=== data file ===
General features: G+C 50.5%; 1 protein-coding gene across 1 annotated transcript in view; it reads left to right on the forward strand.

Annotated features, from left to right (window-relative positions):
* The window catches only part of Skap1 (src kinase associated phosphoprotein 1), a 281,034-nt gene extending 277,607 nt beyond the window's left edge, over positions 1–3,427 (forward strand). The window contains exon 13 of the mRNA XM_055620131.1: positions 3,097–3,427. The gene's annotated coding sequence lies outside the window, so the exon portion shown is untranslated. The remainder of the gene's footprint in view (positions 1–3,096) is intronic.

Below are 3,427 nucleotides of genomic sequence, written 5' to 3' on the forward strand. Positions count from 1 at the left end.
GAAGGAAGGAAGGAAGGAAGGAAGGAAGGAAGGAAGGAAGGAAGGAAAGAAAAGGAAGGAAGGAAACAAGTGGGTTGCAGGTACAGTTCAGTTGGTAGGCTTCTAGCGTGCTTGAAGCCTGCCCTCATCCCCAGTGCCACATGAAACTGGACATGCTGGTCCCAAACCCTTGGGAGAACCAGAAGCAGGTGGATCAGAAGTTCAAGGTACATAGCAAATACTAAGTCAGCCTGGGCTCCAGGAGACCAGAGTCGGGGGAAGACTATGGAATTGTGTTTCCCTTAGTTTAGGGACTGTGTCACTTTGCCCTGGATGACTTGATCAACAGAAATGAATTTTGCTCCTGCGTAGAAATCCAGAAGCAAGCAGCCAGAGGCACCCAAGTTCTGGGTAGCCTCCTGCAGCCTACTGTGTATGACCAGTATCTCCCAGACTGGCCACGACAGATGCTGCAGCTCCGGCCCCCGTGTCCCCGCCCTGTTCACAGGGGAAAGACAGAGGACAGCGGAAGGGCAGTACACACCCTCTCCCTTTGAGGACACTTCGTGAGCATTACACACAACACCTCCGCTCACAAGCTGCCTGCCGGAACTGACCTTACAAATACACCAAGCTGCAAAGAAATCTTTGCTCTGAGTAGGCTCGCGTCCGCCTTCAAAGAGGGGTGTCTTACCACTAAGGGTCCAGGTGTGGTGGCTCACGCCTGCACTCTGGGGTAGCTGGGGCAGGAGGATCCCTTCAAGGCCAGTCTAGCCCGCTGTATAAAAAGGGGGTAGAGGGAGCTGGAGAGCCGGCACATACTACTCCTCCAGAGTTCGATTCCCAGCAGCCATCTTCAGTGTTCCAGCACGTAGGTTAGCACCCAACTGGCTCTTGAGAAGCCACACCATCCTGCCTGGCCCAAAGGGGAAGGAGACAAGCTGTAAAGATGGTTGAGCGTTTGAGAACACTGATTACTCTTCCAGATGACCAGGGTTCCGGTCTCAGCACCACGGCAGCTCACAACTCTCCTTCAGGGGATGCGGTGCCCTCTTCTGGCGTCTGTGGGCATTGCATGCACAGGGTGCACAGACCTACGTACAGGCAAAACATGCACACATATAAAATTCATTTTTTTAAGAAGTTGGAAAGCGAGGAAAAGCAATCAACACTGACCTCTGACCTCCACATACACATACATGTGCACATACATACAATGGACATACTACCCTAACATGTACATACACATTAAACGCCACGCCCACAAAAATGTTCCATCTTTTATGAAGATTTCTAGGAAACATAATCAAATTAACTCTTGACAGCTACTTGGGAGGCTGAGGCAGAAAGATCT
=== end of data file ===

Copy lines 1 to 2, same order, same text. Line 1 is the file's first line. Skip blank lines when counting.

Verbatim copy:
General features: G+C 50.5%; 1 protein-coding gene across 1 annotated transcript in view; it reads left to right on the forward strand.

Annotated features, from left to right (window-relative positions):